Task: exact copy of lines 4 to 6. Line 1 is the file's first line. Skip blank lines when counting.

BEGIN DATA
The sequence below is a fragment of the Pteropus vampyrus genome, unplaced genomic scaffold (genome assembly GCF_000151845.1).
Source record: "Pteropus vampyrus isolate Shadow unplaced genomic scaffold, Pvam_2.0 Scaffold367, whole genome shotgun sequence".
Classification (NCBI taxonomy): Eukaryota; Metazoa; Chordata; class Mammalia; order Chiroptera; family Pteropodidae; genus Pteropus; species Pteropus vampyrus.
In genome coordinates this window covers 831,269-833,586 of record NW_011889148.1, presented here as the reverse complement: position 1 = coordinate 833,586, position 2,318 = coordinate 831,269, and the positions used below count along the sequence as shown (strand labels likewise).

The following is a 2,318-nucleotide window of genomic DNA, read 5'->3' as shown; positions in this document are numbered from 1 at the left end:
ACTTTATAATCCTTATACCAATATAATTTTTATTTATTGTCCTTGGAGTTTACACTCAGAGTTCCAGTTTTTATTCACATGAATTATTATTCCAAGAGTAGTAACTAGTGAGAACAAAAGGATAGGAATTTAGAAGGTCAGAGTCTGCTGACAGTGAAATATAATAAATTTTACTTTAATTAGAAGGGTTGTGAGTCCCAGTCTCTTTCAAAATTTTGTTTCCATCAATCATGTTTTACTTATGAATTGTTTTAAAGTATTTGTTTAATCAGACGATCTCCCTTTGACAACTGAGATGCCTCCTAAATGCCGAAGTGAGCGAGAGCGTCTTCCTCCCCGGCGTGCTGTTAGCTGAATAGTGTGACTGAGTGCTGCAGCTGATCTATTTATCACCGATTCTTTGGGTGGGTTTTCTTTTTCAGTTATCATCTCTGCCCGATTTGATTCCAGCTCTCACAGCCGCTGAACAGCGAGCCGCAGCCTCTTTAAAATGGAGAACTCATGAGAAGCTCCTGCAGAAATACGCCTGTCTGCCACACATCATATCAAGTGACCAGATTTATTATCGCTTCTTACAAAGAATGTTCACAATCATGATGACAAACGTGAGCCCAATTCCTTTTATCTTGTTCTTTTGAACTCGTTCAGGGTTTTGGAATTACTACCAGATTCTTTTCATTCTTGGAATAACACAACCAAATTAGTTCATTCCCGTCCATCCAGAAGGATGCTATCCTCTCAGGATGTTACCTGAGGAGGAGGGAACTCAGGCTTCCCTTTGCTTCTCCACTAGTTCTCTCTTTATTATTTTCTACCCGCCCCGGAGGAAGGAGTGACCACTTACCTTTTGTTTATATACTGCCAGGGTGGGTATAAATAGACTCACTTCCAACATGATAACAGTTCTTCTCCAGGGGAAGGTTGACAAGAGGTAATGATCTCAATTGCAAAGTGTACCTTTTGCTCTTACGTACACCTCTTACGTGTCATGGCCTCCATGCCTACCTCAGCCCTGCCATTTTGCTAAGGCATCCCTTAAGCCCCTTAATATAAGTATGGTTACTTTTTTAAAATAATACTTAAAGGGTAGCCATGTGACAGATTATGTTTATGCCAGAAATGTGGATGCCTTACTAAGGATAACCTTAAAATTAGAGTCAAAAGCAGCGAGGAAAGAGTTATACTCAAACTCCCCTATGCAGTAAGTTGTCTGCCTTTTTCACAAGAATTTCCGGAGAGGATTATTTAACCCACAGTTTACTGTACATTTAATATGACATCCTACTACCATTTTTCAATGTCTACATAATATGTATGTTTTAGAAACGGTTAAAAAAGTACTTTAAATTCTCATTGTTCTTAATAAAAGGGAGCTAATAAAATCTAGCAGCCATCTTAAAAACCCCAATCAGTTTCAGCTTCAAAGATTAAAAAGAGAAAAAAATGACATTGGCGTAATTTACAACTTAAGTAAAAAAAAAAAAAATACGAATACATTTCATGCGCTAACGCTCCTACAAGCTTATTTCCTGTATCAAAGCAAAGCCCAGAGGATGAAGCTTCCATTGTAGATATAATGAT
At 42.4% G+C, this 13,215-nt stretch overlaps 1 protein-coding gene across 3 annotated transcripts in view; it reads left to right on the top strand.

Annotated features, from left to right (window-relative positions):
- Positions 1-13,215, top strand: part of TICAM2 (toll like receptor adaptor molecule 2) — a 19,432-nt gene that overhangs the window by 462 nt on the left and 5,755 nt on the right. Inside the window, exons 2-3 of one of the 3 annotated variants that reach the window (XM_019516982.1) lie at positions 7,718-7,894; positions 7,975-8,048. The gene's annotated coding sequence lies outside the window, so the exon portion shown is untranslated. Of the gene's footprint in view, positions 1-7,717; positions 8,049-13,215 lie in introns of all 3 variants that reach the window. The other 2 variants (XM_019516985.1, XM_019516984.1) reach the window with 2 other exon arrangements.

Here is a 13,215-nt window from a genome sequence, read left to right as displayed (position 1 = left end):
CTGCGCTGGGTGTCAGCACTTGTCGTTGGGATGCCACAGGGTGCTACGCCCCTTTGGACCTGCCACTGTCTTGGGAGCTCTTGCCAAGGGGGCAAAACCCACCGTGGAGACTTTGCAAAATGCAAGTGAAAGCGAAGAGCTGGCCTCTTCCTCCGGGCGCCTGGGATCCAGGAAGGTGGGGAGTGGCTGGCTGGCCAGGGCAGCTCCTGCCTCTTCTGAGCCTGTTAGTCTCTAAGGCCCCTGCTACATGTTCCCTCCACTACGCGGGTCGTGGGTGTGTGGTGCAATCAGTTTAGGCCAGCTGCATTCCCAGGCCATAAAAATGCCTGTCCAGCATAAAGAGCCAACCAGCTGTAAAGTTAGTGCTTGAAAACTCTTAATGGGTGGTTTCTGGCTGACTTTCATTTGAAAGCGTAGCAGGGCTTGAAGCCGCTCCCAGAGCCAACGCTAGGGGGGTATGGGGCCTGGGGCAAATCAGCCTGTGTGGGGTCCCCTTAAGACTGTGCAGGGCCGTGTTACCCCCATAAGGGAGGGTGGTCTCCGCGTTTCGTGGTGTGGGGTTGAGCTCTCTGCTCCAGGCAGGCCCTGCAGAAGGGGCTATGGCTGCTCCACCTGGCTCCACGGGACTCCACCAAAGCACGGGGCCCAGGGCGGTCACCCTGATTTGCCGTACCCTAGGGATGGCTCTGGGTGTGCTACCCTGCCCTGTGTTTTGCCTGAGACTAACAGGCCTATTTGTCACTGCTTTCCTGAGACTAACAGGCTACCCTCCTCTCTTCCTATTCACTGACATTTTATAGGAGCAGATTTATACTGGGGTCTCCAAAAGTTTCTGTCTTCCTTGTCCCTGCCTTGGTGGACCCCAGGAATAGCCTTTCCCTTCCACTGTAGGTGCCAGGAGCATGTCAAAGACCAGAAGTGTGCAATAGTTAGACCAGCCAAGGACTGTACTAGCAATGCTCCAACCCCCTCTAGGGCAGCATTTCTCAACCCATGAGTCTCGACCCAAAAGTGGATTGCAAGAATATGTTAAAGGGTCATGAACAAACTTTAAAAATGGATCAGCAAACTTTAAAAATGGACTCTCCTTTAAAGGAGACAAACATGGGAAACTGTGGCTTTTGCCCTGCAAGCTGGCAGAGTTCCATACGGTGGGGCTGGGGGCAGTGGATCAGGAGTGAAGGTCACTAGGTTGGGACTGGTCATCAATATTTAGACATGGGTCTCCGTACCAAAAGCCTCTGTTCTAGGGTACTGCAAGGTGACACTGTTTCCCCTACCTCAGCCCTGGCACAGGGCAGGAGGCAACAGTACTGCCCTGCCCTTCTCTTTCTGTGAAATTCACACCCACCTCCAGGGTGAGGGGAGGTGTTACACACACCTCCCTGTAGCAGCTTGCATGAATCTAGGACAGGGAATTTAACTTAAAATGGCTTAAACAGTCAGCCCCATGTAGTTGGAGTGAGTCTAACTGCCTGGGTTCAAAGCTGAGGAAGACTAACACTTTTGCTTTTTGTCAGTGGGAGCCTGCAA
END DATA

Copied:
In genome coordinates this window covers 831,269-833,586 of record NW_011889148.1, presented here as the reverse complement: position 1 = coordinate 833,586, position 2,318 = coordinate 831,269, and the positions used below count along the sequence as shown (strand labels likewise).

The following is a 2,318-nucleotide window of genomic DNA, read 5'->3' as shown; positions in this document are numbered from 1 at the left end:
ACTTTATAATCCTTATACCAATATAATTTTTATTTATTGTCCTTGGAGTTTACACTCAGAGTTCCAGTTTTTATTCACATGAATTATTATTCCAAGAGTAGTAACTAGTGAGAACAAAAGGATAGGAATTTAGAAGGTCAGAGTCTGCTGACAGTGAAATATAATAAATTTTACTTTAATTAGAAGGGTTGTGAGTCCCAGTCTCTTTCAAAATTTTGTTTCCATCAATCATGTTTTACTTATGAATTGTTTTAAAGTATTTGTTTAATCAGACGATCTCCCTTTGACAACTGAGATGCCTCCTAAATGCCGAAGTGAGCGAGAGCGTCTTCCTCCCCGGCGTGCTGTTAGCTGAATAGTGTGACTGAGTGCTGCAGCTGATCTATTTATCACCGATTCTTTGGGTGGGTTTTCTTTTTCAGTTATCATCTCTGCCCGATTTGATTCCAGCTCTCACAGCCGCTGAACAGCGAGCCGCAGCCTCTTTAAAATGGAGAACTCATGAGAAGCTCCTGCAGAAATACGCCTGTCTGCCACACATCATATCAAGTGACCAGATTTATTATCGCTTCTTACAAAGAATGTTCACAATCATGATGACAAACGTGAGCCCAATTCCTTTTATCTTGTTCTTTTGAACTCGTTCAGGGTTTTGGAATTACTACCAGATTCTTTTCATTCTTGGAATAACACAACCAAATTAGTTCATTCCCGTCCATCCAGAAGGATGCTATCCTCTCAGGATGTTACCTGAGGAGGAGGGAACTCAGGCTTCCCTTTGCTTCTCCACTAGTTCTCTCTTTATTATTTTCTACCCGCCCCGGAGGAAGGAGTGACCACTTACCTTTTGTTTATATACTGCCAGGGTGGGTATAAATAGACTCACTTCCAACATGATAACAGTTCTTCTCCAGGGGAAGGTTGACAAGAGGTAATGATCTCAATTGCAAAGTGTACCTTTTGCTCTTACGTACACCTCTTACGTGTCATGGCCTCCATGCCTACCTCAGCCCTGCCATTTTGCTAAGGCATCCCTTAAGCCCCTTAATATAAGTATGGTTACTTTTTTAAAATAATACTTAAAGGGTAGCCATGTGACAGATTATGTTTATGCCAGAAATGTGGATGCCTTACTAAGGATAACCTTAAAATTAGAGTCAAAAGCAGCGAGGAAAGAGTTATACTCAAACTCCCCTATGCAGTAAGTTGTCTGCCTTTTTCACAAGAATTTCCGGAGAGGATTATTTAACCCACAGTTTACTGTACATTTAATATGACATCCTACTACCATTTTTCAATGTCTACATAATATGTATGTTTTAGAAACGGTTAAAAAAGTACTTTAAATTCTCATTGTTCTTAATAAAAGGGAGCTAATAAAATCTAGCAGCCATCTTAAAAACCCCAATCAGTTTCAGCTTCAAAGATTAAAAAGAGAAAAAAATGACATTGGCGTAATTTACAACTTAAGTAAAAAAAAAAAAAATACGAATACATTTCATGCGCTAACGCTCCTACAAGCTTATTTCCTGTATCAAAGCAAAGCCCAGAGGATGAAGCTTCCATTGTAGATATAATGAT